"The mind flayers have rediscovered the secret of nautiloids," Larian founder Swen Vincke tells PC Gamer. "Those are big problems! If you know D&D lore, especially Volo's Guide, you'll know they used to rule the Astral Plane, but they lost it all and had to flee to the Underdark or they'd be exterminated by the githyanki. They want to restore their empire, so we see the mind flayers invading a city, with a nautaloid, so you can imagine what might happen. But it's not what you'll expect!"  

How will it play?

True to the series, it's an RPG in which you control a party of heroes with their own backgrounds and motivations. It's possible that there will be an origin stories system inspired by Divinity: Original Sin 2. In BG3 these may act as a videogame equivalent of a D&D character sheet. "I thought the origin stories were a really good addition to the RPG genre," says Vincke. "like we did them, and it would be strange if we went back on that." 

Vincke suggests the game will be heavily systems-driven and Larian will be creating its own D&D-inspired ruleset. "We'll stay true to our roots, so we'll give players lots of systems and lots of agency to use these systems and try to accomplish what you need to on your personal adventure and your party's adventure. That's not going to change; that's the core of what we're doing. But then there will be an interpretation of D&D, because if you port the core rules—we tried it!—to a videogame, it doesn't work."

Larian is teching up and staffing up to try and do justice to the Baldur's Gate legacy. "We've invested heavily in tech on this," says Vincke. "We're building it ourselves, we're not licensing Unreal or whatever. It's heavily upgraded. This is our biggest game—we've got around 200 people working internally on it, and we've got about 100 people externally."

Where are Minsc and Boo?

Baldur's Gate - Minsc and Boo

They might just show up in Baldur's Gate 3! Larian CEO Swen Vincke told VG247 that it's a real possibility, saying: "If you look at what the Fifth Edition has done, characters like Boo and Minsc are still alive," Vincke said. "Bhaal and maybe a couple of other guys are still around. What’s gonna happen with that? You’re gonna discover when you play BG3."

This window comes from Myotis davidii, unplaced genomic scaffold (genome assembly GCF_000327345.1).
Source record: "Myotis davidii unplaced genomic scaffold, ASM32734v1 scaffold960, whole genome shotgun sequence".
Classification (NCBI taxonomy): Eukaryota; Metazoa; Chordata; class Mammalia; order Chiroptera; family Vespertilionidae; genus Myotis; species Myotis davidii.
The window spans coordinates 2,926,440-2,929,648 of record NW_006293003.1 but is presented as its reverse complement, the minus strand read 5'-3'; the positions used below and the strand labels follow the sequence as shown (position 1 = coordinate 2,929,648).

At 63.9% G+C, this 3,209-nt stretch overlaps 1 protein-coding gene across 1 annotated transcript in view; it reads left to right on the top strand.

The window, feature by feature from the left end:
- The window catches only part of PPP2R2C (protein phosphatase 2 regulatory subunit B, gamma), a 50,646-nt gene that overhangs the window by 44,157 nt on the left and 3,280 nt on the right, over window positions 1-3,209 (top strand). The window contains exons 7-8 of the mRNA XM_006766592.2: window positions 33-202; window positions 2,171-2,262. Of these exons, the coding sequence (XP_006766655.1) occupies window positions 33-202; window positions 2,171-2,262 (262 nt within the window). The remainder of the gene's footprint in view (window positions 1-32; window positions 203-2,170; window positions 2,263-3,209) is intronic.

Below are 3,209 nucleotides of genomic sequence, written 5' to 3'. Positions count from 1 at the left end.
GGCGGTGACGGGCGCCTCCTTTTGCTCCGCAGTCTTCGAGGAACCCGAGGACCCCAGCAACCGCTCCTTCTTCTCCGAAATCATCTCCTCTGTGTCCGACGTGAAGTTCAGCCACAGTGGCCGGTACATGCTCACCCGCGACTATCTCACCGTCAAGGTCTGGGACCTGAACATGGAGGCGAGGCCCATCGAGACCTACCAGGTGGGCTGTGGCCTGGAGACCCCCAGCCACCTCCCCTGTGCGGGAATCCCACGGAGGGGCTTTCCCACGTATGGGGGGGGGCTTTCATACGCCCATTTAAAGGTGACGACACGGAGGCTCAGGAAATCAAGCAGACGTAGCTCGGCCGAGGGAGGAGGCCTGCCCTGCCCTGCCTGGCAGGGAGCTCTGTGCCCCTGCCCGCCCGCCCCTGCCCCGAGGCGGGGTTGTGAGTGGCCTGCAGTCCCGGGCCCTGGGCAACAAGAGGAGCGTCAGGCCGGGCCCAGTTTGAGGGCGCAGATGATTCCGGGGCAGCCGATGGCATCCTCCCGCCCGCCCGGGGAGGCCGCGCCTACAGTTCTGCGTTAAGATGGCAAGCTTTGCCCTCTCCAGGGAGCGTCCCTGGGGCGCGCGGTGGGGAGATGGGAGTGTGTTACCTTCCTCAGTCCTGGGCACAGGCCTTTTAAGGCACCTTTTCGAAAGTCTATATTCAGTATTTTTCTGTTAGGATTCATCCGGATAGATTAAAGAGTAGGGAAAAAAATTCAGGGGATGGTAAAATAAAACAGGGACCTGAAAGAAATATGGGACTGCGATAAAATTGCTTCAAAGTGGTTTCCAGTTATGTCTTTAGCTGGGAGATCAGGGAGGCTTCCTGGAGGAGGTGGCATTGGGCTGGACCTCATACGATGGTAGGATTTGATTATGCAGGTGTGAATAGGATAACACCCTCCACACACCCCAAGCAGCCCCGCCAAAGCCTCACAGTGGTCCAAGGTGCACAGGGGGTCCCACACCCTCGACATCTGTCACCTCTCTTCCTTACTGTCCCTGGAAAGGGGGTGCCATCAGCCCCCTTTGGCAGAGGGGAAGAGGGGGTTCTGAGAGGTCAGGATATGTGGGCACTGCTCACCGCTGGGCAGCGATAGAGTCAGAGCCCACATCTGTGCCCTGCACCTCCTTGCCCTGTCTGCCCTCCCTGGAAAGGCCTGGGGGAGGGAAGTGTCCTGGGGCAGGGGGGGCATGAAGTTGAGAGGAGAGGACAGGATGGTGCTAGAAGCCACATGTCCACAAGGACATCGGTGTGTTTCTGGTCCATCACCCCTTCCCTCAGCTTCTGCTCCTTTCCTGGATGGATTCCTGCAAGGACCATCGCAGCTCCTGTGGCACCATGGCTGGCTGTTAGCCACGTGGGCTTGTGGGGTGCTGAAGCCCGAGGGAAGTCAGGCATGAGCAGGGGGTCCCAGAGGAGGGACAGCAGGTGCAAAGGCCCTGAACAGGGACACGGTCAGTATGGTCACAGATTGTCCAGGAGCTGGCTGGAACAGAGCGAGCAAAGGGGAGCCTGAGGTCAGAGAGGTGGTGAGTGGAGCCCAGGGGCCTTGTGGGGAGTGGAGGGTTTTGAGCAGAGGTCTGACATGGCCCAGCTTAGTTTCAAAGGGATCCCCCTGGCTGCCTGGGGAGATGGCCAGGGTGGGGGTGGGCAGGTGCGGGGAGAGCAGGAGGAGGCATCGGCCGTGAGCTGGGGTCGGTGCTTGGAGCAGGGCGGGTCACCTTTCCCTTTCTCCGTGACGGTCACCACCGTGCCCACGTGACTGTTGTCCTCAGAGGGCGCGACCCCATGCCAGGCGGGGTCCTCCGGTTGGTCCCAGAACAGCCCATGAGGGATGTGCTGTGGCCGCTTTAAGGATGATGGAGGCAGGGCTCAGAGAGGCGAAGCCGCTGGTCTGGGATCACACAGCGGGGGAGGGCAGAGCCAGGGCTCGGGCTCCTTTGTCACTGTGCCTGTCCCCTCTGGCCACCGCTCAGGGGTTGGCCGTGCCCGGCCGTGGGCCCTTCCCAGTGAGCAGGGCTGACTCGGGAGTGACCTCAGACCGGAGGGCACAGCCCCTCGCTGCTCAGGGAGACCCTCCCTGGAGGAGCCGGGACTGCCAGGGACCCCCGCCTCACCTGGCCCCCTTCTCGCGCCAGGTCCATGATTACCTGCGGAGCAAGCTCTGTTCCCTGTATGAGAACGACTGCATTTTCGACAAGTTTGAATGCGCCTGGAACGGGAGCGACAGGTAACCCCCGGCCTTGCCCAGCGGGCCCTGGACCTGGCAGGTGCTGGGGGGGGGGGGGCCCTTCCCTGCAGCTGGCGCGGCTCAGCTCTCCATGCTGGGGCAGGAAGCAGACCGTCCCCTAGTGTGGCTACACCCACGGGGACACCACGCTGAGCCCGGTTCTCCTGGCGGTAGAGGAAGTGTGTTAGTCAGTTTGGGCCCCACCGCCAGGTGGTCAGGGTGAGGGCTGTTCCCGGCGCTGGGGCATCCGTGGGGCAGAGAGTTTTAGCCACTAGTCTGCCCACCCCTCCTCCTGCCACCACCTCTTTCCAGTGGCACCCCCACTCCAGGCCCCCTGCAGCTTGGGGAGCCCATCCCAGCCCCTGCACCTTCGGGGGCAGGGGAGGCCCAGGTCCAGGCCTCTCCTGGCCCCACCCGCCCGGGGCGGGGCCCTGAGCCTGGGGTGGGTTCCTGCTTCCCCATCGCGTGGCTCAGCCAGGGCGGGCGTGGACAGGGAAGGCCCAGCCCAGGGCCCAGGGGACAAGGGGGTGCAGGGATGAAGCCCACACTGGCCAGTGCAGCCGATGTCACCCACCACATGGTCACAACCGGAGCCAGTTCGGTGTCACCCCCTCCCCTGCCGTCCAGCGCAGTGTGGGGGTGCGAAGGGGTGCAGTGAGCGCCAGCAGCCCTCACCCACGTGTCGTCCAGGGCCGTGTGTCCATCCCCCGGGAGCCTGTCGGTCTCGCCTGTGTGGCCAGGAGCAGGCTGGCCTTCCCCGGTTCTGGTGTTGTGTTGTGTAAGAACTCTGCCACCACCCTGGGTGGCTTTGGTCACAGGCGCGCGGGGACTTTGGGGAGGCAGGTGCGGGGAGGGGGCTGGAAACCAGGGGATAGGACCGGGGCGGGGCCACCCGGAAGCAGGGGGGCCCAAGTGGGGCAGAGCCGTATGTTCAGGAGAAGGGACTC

Vincke wouldn't drop that kind of hint without following through, right? Surely there will be some "Butt-kicking! For goodness!"

How is Wizards of the Coast involved?

As custodians of Dungeons and Dragons Wizards of the Coast are involved in clearing storylines and keeping the D&D lore consistent. The quality of Divinity: Original Sin 2 convinced Wizards of the Coast to greenlight Baldur's Gate 3. 

"I went to them [Wizards of the Coast] after Divinity: Original Sin and I tried to convince them back then," says Vincke. "But they said we were a bit too green. They got back in touch during Divinity: Original Sin 2—they saw what we were doing and asked if we were still interested. That got the ball rolling. During DOS2 we had to submit the design for it, but it was annoying because we were about to release DOS2. So we sat in a hotel for a weekend the month before release, me and a couple of writers and designers, and we made the initial design document. It wasn't very good, but it had the core ideas and they did like it, so they asked us to make another version, and we did that and they loved it."